(III) Strengthen the management of the executive body, finance and human resources
The Arbitration Law has no provisions on the composition of the executive body’s personnel nor the financial operation system of the arbitration institution, etc. To fill this gap, the Provisions make pioneering exploration based on practical experience. For example:
1. The Executive Body. It is provided in the Provisions that “The SCIA shall have one president and one or more vice presidents and may set up such internal bodies and branches as necessary. The president is the legal representative of the SCIA and shall be accountable to the Council and supervised by the Council. The vice president(s) shall assist the president in his/her work. […] The president shall be nominated by the Council and the vice president(s) by the president, each to be appointed by the Municipal Government according to applicable administrative authority and procedures. The president shall be nominated from the Council members.” In addition, the Provisions also specify the duties to be performed by the president. The formulation of a series of systems provides important legal protection for the improvement of the internal management system and the building of a professional management service team. (see Articles 16, 17 and 18 of the Provisions)
2. Financial and Human Resources Management. The Provisions provide that the SCIA “shall duly develop a financial and asset management system appropriate for a statutory body. […] The SCIA shall adopt an internationally competitive, market-driven staffing system, and may set up positions as necessary and engage domestic and international professionals to establish a specialized management and service team for dispute resolution.” The Provisions also specify the funding sources, employment mechanism, fees and remuneration rules. These measures help to optimize the management system and the building of a team at the SCIA to better support the further improvement of the arbitration service. (see Article 27, Article 28, Article 29 and Article 30 of the Provisions)
(IV) Improve Diversified Dispute Resolution Mechanisms
The Provisions incorporate the diversified dispute resolution methods that the SCIA has actively explored in recent years and provides further room for reform in the ADR mechanisms and rules.
The Provisions provide that the SCIA “may resolve contractual disputes and other disputes concerning property rights and interests between domestic and international individuals, legal entities, and other organizations through arbitration, mediation, negotiation facilitation, expert review or by such other means that organically connects with arbitration as agreed upon or requested by the parties. […] The SCIA shall, in accordance with applicable national laws and regulations and the Provisions, formulate the rules for arbitration, mediation, negotiation facilitation, expert review and other forms of dispute resolution by reference to the modern rules of international arbitration and according to the basic principles of respecting the party autonomy and ensuring the independence of arbitration.” The Provisions also provide that the SCIA shall proactively explore arbitration mechanisms that help resolve international investment disputes, which is also mentioned in the SCIA Arbitration Rules Article 3: “The SCIA accepts arbitration cases related to investment disputes between states and nationals of other states.” (see Articles 5 and 19 of the Provisions)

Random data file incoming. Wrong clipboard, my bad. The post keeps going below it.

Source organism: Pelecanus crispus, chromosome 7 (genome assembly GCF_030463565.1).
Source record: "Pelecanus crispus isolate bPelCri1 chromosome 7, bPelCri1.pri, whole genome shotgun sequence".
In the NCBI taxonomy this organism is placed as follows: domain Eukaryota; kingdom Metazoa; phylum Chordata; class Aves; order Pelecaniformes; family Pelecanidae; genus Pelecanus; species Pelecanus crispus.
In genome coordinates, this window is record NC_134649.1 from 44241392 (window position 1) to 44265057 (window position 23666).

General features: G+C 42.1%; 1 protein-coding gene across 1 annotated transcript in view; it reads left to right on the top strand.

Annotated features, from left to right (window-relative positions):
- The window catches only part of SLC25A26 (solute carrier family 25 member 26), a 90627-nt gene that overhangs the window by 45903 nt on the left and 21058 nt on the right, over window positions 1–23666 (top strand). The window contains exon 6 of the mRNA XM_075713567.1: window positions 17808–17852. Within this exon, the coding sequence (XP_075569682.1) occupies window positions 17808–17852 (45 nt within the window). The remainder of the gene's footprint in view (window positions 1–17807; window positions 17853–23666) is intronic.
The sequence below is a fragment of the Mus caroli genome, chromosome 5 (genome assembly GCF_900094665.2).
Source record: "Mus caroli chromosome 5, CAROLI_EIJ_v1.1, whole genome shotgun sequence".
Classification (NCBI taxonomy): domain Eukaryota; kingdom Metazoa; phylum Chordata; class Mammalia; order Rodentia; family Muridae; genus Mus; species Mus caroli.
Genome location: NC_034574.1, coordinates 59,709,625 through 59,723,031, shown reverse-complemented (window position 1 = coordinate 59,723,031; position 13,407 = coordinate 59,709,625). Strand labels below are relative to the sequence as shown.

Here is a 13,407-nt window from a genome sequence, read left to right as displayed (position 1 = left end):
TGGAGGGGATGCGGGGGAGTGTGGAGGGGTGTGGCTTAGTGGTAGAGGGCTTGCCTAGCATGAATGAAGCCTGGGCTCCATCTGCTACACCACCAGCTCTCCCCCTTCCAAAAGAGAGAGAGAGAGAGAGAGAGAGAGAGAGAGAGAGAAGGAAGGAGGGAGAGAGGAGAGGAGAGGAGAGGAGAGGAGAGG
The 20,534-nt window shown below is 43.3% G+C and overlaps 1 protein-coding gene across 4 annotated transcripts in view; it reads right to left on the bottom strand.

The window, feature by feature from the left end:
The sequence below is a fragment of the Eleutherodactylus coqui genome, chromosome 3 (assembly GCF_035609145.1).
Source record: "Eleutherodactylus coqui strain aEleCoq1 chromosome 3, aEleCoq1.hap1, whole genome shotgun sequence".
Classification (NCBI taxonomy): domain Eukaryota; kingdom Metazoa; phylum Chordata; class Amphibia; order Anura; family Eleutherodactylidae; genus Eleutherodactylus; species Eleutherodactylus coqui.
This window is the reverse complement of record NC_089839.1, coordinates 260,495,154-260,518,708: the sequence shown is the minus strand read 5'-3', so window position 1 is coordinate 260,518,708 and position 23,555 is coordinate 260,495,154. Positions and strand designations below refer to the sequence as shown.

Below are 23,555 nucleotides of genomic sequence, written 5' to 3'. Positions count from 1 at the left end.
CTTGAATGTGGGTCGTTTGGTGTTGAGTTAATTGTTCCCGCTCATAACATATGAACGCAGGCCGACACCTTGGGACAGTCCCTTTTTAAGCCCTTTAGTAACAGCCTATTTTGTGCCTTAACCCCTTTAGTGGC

(V) Establish and improve the supervision system
An effective check and balance supervision mechanism is the basis for arbitration institutions to handle disputes in an independent, fair and impartial manner. Chapter VI of the Provisions establishes the internal and external supervision mechanism of the SCIA in terms of judicial review, supervision by the executive bodies under the Council, supervision by the special committees of the Council, supervision on finance and auditing, social supervision, etc.
On one hand, the Council supervises the execution of decisions made by the executive body, reviews and approves the annual work report, and evaluates the performance of the executive body. The Arbitrators Qualification and Ethics Examination Committee and the Financial Supervision and Remuneration Assessment Committee both belong to the Council and supervise the engagement and performance of arbitrators as well as the financial work of the SCIA respectively.
On the other hand, the SCIA shall accept financial and auditing supervision in accordance with the law. Through the above supervision mechanism, the independence and impartiality of arbitration work will be ensured. (see Chapter VI of the Provisions)
(VI) Explore E-Arbitration
E-arbitration or smart arbitration is an important direction for arbitration development. To enhance the application of information technology in arbitration, the Provisions provide that the SCIA “shall pursue smart arbitration by fully utilizing the internet, Big Data, artificial intelligence and other information technologies to provide efficient and convenient dispute resolution services to the parties.” These provide a legal guarantee for the SCIA to explore information technology and make more efforts in internet technology application. (see Article 7 of the Provisions)
Established in 1983 as the first arbitration institution in the Guangdong-Hong Kong-Macao Greater Bay Area, the Shenzhen Court of International Arbitration is an arbitration institution to resolve contract disputes, investment disputes and other property rights disputes among individuals, legal entities and other institutions from China and overseas.